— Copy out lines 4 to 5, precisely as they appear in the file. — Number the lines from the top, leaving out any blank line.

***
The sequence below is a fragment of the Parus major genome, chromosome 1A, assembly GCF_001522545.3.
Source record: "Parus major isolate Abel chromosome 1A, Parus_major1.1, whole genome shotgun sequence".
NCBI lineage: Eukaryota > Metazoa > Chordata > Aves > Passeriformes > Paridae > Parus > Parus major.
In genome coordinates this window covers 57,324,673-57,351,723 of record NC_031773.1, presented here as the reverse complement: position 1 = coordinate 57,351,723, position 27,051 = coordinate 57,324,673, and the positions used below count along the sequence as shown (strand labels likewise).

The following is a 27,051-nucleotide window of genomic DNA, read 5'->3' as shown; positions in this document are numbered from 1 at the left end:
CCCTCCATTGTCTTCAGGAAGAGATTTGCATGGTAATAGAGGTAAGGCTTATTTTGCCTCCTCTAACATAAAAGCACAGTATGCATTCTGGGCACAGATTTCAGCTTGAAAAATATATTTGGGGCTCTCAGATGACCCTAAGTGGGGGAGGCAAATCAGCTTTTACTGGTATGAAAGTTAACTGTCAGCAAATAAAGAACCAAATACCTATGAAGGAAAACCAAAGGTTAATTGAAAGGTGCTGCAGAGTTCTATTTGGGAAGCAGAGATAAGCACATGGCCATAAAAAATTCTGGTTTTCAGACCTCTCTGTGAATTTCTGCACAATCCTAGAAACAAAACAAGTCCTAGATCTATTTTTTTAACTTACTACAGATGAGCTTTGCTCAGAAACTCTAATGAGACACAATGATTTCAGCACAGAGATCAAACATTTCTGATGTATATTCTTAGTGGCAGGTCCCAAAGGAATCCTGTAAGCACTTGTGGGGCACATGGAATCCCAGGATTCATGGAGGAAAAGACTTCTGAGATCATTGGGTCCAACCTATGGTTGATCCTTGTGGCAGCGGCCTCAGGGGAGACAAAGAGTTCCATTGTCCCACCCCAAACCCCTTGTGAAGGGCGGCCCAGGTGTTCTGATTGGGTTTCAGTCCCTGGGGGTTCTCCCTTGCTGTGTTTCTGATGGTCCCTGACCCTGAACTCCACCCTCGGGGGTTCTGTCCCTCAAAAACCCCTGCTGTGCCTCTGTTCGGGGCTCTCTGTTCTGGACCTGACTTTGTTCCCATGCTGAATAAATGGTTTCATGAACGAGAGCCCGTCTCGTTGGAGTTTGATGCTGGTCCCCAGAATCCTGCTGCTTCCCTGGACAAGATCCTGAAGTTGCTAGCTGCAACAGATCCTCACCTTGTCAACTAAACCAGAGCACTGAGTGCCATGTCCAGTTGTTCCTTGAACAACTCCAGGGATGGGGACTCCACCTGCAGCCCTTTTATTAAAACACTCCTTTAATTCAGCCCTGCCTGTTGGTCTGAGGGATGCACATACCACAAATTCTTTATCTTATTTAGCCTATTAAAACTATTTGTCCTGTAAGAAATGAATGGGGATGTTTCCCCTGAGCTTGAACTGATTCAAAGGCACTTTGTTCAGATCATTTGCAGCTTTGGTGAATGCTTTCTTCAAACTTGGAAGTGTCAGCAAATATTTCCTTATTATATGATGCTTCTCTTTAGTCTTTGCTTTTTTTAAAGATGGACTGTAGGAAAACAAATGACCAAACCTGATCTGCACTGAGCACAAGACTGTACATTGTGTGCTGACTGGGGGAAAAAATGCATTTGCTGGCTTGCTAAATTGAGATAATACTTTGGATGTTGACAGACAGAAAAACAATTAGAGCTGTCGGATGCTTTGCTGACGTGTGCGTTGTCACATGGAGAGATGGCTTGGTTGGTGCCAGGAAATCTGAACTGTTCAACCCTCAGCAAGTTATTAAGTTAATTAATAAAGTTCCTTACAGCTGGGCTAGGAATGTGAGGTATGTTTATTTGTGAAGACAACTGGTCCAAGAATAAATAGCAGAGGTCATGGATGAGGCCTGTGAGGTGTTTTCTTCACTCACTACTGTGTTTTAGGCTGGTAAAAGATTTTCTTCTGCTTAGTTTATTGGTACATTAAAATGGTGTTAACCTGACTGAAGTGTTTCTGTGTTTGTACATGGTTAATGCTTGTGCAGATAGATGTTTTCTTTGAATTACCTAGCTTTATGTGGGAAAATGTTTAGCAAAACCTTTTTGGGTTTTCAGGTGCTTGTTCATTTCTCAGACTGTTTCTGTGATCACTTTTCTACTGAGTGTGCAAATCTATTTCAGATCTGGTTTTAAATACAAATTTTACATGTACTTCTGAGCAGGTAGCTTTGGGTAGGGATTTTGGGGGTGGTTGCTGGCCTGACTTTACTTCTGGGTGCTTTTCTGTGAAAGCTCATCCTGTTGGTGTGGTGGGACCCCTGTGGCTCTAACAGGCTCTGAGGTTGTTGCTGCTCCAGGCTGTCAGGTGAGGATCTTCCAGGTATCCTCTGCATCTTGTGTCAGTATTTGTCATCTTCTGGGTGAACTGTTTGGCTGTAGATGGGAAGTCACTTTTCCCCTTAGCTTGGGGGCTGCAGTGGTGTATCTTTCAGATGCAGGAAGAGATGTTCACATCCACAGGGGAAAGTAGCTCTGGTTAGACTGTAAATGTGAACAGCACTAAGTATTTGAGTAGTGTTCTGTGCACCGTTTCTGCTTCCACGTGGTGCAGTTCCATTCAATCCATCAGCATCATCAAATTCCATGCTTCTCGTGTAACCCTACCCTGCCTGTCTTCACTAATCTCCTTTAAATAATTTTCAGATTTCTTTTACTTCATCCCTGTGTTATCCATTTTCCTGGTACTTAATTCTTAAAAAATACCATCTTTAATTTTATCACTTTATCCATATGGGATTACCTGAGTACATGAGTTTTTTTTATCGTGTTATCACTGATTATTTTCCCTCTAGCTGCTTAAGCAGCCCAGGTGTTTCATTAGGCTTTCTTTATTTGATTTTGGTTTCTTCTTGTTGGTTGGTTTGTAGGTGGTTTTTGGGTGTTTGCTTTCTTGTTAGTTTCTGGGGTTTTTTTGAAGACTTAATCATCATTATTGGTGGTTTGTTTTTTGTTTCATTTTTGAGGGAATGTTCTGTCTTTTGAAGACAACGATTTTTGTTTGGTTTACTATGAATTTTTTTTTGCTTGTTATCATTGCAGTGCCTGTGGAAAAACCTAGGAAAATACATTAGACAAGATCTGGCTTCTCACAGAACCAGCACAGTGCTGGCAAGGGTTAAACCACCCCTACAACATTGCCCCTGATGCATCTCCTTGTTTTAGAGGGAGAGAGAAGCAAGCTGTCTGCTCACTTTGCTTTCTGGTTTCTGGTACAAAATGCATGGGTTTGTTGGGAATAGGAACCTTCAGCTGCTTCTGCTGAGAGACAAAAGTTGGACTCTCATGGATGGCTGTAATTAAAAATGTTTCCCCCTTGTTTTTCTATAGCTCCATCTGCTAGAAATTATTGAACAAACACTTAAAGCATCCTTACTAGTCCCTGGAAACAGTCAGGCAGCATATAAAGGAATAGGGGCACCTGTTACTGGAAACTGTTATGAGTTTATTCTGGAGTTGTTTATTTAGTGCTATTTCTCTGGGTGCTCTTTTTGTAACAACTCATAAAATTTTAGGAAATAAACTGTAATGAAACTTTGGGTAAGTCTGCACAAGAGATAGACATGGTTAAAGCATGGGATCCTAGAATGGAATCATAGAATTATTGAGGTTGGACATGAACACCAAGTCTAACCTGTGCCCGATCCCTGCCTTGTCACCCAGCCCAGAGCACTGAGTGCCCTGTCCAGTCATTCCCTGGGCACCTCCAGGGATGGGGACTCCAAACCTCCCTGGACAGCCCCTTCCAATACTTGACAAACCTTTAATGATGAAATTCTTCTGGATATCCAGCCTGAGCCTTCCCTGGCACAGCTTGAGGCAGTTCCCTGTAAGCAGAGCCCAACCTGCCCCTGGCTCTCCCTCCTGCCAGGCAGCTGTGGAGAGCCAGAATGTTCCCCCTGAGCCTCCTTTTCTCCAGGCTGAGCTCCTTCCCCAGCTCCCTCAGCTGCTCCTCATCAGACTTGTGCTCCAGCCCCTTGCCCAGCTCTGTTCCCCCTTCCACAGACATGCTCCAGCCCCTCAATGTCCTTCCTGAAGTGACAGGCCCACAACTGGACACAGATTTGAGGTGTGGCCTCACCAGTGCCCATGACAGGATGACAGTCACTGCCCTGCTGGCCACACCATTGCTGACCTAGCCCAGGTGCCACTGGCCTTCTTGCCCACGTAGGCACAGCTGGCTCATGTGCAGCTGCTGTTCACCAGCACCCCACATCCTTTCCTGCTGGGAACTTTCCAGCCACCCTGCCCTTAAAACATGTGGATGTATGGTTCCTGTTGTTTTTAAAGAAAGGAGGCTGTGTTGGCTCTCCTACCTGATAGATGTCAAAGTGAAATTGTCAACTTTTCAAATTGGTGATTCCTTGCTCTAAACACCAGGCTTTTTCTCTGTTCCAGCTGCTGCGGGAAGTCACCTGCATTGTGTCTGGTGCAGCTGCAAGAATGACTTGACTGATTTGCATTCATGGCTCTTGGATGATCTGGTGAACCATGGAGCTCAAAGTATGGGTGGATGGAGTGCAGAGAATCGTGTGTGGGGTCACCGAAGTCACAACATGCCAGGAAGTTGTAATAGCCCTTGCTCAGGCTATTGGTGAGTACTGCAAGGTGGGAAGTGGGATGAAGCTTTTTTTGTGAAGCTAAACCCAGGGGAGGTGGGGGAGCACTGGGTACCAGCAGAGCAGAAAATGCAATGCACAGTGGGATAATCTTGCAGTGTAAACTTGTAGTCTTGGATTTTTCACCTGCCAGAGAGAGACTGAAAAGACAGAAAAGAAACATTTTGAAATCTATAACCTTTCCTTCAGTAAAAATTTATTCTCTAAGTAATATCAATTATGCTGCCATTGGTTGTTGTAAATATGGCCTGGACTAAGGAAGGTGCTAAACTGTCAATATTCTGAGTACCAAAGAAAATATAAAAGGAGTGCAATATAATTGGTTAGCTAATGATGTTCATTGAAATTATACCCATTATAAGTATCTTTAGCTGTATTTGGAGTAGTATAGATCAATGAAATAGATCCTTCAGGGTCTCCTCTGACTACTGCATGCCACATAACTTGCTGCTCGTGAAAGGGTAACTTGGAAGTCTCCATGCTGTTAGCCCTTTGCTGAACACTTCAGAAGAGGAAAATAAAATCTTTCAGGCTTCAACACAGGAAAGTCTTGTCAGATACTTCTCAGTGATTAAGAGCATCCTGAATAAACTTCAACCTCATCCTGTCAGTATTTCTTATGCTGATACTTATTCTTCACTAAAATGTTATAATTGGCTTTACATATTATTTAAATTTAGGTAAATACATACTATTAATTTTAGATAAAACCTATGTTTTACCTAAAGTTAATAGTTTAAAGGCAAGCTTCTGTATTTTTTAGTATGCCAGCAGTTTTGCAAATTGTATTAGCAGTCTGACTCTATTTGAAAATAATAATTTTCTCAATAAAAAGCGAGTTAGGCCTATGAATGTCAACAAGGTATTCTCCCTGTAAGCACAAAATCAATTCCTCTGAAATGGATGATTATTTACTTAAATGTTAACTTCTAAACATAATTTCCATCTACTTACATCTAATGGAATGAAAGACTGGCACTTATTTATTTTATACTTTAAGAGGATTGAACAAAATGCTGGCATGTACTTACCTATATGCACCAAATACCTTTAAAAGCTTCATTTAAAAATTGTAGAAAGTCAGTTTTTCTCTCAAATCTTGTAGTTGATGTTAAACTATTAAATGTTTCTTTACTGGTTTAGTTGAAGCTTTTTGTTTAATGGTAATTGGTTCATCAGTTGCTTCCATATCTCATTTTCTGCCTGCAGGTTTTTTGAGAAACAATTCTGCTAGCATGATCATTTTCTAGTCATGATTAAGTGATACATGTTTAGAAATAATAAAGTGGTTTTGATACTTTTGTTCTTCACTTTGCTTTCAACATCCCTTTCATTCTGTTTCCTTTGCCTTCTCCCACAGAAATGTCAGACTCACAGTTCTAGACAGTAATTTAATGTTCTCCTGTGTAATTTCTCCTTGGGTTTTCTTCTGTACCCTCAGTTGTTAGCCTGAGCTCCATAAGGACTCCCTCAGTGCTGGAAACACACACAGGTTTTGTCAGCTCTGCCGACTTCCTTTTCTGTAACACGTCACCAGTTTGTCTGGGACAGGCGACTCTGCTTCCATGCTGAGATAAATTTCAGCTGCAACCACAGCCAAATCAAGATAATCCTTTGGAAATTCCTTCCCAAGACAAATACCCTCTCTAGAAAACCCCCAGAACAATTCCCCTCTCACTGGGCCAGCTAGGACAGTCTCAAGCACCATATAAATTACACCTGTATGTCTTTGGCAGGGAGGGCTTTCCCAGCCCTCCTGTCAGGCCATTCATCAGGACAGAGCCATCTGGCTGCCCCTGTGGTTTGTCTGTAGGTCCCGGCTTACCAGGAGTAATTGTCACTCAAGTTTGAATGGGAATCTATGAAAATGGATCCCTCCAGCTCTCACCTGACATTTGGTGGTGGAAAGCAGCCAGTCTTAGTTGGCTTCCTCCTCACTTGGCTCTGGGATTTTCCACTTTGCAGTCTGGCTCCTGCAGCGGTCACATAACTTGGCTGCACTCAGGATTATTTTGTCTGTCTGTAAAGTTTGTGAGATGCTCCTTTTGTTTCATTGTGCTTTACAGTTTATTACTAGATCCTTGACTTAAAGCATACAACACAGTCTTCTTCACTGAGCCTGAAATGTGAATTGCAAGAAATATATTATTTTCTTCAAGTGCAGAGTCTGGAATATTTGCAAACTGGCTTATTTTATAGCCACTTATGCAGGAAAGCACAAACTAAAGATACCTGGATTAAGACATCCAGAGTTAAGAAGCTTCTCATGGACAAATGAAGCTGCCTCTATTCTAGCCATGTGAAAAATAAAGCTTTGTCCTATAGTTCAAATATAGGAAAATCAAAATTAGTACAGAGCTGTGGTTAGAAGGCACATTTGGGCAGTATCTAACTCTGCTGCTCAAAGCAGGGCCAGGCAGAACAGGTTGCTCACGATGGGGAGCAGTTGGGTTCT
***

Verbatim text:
In genome coordinates this window covers 57,324,673-57,351,723 of record NC_031773.1, presented here as the reverse complement: position 1 = coordinate 57,351,723, position 27,051 = coordinate 57,324,673, and the positions used below count along the sequence as shown (strand labels likewise).

The following is a 27,051-nucleotide window of genomic DNA, read 5'->3' as shown; positions in this document are numbered from 1 at the left end: